A $2.2 million partnership with PCI Media Impact to develop educational campaigns, talk radio shows and radio drama series. November 2014
A $270,988 grant to modify a first aid app with the American Red Cross used for announcements and education in West Africa. November 2014
A $1.35 million grant to AmeriCares, to provide PPE and additional supplies to under-resourced clinics to improve the county health system in Grand Bassa County in Liberia. November 2014
A $1.9 million grant to Action Against Hunger, to provide food for isolated patients, construct water kiosks and hand washing stations, improve Ebola prevention, and train community volunteers. November 2014
Two $100,000 grants to the American Red Cross and WFP in Guinea Bissau and Guinea to help ensure Ebola does not spread to neighboring countries. May 2015
EMERGENCY MANAGEMENT SYSTEMS
A grant to the CDC Foundation to establish emergency operations centers in the most affected countries, by developing a systematic response to detect and stop outbreaks from spreading. September 2014
Paul G. Allen announced a program to ship more than 10,000 specially programmed smartphones to West Africa to enhance data collection and identify aid needs. Phones were donated by companies like AT&T, Amazon, LG, Samsung, and Verizon, as well as purchases funded by the Paul G. Allen Family Foundation and administered by partner organization, NetHope.
The Ebola Medevac Fund, started with a $2.5 million grant, is designed to address the gap between what insurance will cover and the actual transport costs. October 2014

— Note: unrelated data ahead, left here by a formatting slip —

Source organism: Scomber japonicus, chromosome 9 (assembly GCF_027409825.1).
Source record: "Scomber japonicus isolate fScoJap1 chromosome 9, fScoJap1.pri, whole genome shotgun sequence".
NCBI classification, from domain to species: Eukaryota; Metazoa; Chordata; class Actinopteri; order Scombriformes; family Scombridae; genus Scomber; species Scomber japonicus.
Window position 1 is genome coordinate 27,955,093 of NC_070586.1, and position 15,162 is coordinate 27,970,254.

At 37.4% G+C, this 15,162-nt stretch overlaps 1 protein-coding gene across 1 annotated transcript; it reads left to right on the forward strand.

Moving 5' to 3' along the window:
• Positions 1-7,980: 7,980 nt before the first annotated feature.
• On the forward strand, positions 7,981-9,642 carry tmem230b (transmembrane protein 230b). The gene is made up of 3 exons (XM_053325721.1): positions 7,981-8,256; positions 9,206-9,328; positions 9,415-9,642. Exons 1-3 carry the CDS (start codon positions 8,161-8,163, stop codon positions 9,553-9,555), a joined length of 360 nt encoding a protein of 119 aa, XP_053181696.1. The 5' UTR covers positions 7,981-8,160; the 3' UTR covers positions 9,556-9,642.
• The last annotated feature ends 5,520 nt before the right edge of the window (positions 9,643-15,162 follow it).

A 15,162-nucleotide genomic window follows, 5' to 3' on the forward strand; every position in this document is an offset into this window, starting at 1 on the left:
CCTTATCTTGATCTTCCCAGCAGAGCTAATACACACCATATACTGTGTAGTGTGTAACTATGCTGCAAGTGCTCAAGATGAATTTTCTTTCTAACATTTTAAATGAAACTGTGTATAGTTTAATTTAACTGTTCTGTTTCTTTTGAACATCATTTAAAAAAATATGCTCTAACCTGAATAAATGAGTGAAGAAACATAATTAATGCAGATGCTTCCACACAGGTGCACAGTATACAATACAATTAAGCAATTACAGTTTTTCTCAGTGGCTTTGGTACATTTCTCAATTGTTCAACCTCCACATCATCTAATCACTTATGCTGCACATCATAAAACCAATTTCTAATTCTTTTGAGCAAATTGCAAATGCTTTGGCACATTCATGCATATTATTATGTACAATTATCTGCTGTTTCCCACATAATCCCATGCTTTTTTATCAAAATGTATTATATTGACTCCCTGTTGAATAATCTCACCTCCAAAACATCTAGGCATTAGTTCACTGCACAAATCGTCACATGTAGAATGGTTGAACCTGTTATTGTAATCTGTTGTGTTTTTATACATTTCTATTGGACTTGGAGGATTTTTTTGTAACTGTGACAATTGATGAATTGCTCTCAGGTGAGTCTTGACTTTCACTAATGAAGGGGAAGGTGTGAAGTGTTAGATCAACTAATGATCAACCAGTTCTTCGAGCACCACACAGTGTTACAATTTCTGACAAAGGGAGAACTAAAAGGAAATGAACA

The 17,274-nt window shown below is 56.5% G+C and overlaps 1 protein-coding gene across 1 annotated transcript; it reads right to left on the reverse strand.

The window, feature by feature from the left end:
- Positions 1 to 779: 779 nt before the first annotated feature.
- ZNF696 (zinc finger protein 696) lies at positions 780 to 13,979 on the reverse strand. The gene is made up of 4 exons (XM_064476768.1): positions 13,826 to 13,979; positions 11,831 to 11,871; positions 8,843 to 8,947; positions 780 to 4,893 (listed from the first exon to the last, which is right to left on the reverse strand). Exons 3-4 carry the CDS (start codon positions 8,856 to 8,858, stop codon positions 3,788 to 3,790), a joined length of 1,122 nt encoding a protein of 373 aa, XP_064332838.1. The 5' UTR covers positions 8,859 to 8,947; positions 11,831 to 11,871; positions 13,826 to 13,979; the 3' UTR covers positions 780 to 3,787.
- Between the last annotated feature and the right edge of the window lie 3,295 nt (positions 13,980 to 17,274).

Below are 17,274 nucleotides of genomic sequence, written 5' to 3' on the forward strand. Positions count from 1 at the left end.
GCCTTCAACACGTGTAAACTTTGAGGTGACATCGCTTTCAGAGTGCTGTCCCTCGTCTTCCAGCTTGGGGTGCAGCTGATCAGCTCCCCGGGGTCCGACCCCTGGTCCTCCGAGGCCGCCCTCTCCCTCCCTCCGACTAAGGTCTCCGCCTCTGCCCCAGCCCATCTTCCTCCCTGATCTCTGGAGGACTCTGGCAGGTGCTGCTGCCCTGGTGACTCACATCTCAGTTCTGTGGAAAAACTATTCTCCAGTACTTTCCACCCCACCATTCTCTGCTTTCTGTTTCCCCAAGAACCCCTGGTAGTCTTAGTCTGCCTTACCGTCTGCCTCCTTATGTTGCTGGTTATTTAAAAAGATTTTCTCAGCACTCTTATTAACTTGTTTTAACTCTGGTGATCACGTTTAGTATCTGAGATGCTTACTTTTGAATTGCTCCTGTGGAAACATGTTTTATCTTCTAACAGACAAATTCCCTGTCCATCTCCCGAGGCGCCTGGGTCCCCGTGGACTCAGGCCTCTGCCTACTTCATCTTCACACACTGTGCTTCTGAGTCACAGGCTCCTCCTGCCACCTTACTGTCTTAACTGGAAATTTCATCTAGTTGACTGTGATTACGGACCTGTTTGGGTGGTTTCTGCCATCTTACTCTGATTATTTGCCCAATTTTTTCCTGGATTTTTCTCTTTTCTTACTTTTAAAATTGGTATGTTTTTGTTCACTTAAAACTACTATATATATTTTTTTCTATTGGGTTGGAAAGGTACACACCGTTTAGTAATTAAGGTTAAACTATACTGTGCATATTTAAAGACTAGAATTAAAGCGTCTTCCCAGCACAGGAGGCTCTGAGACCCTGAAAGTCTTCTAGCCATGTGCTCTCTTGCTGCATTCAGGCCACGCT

Mr. Allen also gave a $727,628 grant to the World Health Organization to establish a global Medevac coordination unit for health workers. January 2015
A partnership with the U.S. State Department will provide two Medevac biocontainment units. October 2014
Additionally, Mr. Allen provided $1.8 million to NetHope to further connectivity throughout Liberia, Guinea and Sierra Leone. November 2014
A $490,590 grant to eHealth Africa to train and deploy emergency dispatchers and coordinators in five Emergency Operation Centers in Conakry, Guinea. May 2015
A partnership with University of Massachusetts Medical School to help provide training, medical workers, and lab equipment for relief efforts in Liberia. October 2014
Paul G. Allen committed $6.6 million to support Save the Children’s efforts to provide health care, community awareness, comfort and education to Guinea and Liberia’s children. November 2014
A $2.9 million grant to Partners in Health (PIH) to improve screening, triage and case management of patients, and ongoing care for Ebola survivors, by investing in immediate operational needs at hospitals and clinics in Sierra Leone's Port Loko and Kono Districts. May 2015
The Paul G. Allen Ebola Program and the Bill & Melinda Gates Foundation teamed to provide a grant of $2.1 million for Cepheid and Corgenix to develop a rapid Ebola diagnostic test. November 2014
The Foundation for Innovative Diagnostics (FIND) deployed the Cepheid diagnostic test and instruments in Guinea and Sierra Leone through a $2.2 million grant. May 2015
Donated two mobile blood donation units to Clinical RM for the clinical trial supporting efforts in Guinea and other Ebola-affected countries to scale up the production and evaluation of convalescent plasma and other convalescent blood products as potential therapies for people infected with the Ebola virus. November 2014
A $250,000 grant to the Institute of Medicine to support a multi-stakeholder initiative to create an operational global health risk management framework. May 2015